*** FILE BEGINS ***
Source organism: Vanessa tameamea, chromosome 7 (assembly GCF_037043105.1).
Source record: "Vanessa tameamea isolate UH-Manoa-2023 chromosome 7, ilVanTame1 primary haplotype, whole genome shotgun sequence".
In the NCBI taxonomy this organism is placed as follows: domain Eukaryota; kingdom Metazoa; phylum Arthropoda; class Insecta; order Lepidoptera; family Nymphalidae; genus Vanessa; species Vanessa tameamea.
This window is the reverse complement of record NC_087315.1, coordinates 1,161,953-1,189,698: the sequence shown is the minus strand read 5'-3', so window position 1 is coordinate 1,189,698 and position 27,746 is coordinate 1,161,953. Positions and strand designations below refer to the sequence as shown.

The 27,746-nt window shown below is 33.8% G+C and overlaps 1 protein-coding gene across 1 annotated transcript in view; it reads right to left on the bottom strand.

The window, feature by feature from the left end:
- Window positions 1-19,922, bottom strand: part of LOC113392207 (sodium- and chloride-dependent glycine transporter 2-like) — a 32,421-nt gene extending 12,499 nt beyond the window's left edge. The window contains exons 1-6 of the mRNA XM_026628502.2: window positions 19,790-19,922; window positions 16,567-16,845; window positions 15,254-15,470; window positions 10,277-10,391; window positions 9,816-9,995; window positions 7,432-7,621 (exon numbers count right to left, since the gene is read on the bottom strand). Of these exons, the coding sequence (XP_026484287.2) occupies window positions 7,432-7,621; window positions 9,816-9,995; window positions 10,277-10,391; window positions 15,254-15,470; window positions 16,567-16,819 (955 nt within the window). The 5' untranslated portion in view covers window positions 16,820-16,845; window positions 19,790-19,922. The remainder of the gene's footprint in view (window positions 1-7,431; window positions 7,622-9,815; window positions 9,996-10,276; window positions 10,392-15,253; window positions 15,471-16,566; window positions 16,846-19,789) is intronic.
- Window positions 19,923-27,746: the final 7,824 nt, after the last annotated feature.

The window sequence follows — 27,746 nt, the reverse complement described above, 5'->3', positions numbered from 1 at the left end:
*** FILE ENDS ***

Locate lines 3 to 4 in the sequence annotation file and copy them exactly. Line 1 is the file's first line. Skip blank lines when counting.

In the NCBI taxonomy this organism is placed as follows: domain Eukaryota; kingdom Metazoa; phylum Arthropoda; class Insecta; order Lepidoptera; family Nymphalidae; genus Vanessa; species Vanessa tameamea.
This window is the reverse complement of record NC_087315.1, coordinates 1,161,953-1,189,698: the sequence shown is the minus strand read 5'-3', so window position 1 is coordinate 1,189,698 and position 27,746 is coordinate 1,161,953. Positions and strand designations below refer to the sequence as shown.